¶ 69 Irena did not approve of Dorota's relationship with Chaban. When they decided to marry, they did not inform Irena but instead took Irena's car without permission and drove to the airport to catch a flight to Las Vegas. They married and returned home on June 12, 2007. On June 13, they visited Irena and informed her of their marriage. Irena was upset and asked to speak with Dorota alone. Dorota returned to the condominium on June 15 to pack some of her things. She expected Chaban to come to the condominium that day to help "get [her] stuff out." She called her friend, Jenny Jurczak, while she was at the condominium. Jurczak testified that Dorota first called her from the condominium around 1:45 p.m. and they spoke for about 40 minutes before hanging up. Dorota spoke about how her mother and Chaban did not get along, and she called Irena "[a] fucking bitch." Dorota spoke to Jurczak again from the condominium around 3:30 p.m. While they were speaking, Jurczak heard a male voice in the background and asked if she could speak with Chaban. They spoke a few minutes about setting up a double date with one of Chaban's friends. Jurczak heard Dorota in the background telling Chaban they "have to take care of something" and Chaban said good-bye and hung up the phone.
¶ 70 On the last days Irena worked, she assisted in two surgeries on June 14, 2007, and five surgeries on June 15, 2007. On June 15, a Friday, Irena uncharacteristically asked to leave early, around 3:30 p.m. She also made arrangements to call Julie Mack, the office manager, that evening to confirm plans for Mack to visit the next morning. Irena never called Mack on June 15, nor did Mack reach her by phone when she tried calling Irena on the 15, 16, or 17.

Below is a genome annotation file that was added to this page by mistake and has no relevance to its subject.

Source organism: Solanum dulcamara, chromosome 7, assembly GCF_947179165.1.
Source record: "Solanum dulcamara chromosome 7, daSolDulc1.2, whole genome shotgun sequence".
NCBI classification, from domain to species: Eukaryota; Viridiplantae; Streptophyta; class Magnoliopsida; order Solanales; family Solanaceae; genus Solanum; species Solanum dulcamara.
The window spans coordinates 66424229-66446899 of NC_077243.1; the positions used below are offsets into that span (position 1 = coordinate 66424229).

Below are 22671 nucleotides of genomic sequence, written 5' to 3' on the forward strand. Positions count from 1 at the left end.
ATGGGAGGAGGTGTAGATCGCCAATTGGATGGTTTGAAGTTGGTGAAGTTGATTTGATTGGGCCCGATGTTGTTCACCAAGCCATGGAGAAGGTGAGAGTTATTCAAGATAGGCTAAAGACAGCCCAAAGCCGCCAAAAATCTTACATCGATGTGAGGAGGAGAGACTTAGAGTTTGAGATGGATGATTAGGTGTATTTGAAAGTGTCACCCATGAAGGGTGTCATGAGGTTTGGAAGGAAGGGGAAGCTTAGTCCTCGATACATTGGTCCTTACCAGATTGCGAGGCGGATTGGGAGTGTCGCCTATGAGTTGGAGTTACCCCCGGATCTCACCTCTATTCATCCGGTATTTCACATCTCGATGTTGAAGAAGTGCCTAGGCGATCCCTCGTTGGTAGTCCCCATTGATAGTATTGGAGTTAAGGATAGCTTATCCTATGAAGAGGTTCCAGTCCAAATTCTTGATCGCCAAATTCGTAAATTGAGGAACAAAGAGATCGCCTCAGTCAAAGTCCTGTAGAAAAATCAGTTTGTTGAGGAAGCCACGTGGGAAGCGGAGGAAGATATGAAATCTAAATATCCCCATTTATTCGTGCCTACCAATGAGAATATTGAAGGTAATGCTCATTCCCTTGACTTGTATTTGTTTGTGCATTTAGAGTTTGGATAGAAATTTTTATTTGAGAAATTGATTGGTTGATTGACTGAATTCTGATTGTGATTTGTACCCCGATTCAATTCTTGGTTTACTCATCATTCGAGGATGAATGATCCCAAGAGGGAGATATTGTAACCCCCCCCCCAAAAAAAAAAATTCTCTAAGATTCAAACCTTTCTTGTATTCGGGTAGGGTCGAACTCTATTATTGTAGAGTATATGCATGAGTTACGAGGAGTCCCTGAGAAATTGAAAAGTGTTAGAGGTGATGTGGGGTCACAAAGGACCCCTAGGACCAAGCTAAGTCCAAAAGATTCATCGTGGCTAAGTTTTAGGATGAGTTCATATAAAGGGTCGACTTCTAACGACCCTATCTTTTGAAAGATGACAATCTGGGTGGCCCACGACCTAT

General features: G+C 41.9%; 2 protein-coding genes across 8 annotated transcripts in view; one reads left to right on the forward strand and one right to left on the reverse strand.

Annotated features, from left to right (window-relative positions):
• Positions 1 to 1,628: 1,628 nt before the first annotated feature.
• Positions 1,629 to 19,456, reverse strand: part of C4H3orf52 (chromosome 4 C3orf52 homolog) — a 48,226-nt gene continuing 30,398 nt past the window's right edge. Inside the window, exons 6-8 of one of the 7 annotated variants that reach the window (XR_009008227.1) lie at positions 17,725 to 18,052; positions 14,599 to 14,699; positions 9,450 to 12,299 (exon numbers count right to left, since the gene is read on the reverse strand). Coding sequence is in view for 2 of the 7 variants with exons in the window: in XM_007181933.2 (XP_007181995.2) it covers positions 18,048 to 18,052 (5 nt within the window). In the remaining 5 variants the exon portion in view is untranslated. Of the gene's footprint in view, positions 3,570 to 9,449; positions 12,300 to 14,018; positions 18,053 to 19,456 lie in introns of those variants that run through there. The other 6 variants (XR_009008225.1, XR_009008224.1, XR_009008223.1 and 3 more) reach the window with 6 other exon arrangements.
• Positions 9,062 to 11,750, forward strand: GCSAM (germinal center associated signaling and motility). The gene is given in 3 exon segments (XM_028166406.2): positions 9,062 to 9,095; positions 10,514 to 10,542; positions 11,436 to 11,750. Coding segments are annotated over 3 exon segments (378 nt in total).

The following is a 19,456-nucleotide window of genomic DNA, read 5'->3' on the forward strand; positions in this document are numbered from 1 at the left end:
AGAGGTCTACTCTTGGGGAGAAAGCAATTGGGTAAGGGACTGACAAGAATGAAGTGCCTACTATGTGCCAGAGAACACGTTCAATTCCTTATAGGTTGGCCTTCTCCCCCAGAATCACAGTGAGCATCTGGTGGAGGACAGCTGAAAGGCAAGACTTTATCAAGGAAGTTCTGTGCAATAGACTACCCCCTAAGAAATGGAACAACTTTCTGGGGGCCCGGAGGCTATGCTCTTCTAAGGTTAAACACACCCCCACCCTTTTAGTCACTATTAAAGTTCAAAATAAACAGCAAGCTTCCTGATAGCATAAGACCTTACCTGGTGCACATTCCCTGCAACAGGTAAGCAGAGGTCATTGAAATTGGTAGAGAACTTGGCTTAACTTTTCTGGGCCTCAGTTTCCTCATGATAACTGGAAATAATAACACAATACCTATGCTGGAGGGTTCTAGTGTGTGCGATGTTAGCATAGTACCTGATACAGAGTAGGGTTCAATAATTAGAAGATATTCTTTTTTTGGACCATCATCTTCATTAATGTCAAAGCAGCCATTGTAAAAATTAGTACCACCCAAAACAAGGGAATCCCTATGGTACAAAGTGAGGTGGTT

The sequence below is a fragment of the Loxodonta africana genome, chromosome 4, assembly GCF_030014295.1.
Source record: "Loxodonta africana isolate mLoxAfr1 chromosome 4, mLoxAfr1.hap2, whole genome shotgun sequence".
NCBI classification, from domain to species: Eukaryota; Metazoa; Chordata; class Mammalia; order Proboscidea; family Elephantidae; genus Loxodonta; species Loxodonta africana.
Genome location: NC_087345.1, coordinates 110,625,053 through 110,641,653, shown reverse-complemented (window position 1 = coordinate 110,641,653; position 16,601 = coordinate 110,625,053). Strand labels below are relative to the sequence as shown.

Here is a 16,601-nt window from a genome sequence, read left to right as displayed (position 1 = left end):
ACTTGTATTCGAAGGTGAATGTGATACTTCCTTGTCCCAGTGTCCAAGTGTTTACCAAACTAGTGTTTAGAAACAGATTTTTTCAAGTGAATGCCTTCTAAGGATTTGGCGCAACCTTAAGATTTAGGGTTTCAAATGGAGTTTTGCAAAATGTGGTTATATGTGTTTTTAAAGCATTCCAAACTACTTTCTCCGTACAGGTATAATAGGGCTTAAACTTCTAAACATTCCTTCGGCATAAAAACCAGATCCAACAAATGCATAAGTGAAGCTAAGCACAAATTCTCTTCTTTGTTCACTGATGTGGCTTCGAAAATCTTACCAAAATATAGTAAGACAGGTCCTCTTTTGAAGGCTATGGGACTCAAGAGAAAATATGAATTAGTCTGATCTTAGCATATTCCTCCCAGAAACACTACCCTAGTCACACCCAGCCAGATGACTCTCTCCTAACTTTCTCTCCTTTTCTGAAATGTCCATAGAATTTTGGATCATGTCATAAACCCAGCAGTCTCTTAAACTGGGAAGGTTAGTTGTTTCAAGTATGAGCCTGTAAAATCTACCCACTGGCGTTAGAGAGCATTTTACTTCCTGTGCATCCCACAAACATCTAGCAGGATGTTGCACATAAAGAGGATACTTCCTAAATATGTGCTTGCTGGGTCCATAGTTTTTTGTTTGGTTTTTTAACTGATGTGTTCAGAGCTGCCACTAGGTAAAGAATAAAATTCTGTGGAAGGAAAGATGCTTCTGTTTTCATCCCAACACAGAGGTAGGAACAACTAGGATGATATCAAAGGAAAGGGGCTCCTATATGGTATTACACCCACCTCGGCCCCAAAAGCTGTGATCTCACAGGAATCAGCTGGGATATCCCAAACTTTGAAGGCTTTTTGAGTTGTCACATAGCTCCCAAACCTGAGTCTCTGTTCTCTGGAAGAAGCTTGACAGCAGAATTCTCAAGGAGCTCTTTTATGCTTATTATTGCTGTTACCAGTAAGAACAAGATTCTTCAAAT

¶ 71 When Irena did not show up for work on Monday, June 18, Dr. Hagen became concerned and asked his wife to check on Irena. Irena was found dead in her condominium. Dr. Cogan performed the autopsy on Irena and found inflicted injuries consistent with being attacked. However, these injuries did not seem to be "killing" injuries and after viewing photographs of Irena as she was found in the bathtub, he noticed the black sweater around her neck. He testified that strangulation using the sweater would leave very little to no injury visible in the soft tissue of the neck, and would also explain the symmetrical bruises he observed on Irena's back. The injuries "would be consistent with somebody pulling from behind." He formed an opinion within a reasonable degree of scientific certainty that the cause of Irena's death was strangulation, with blunt force injuries as contributing factors.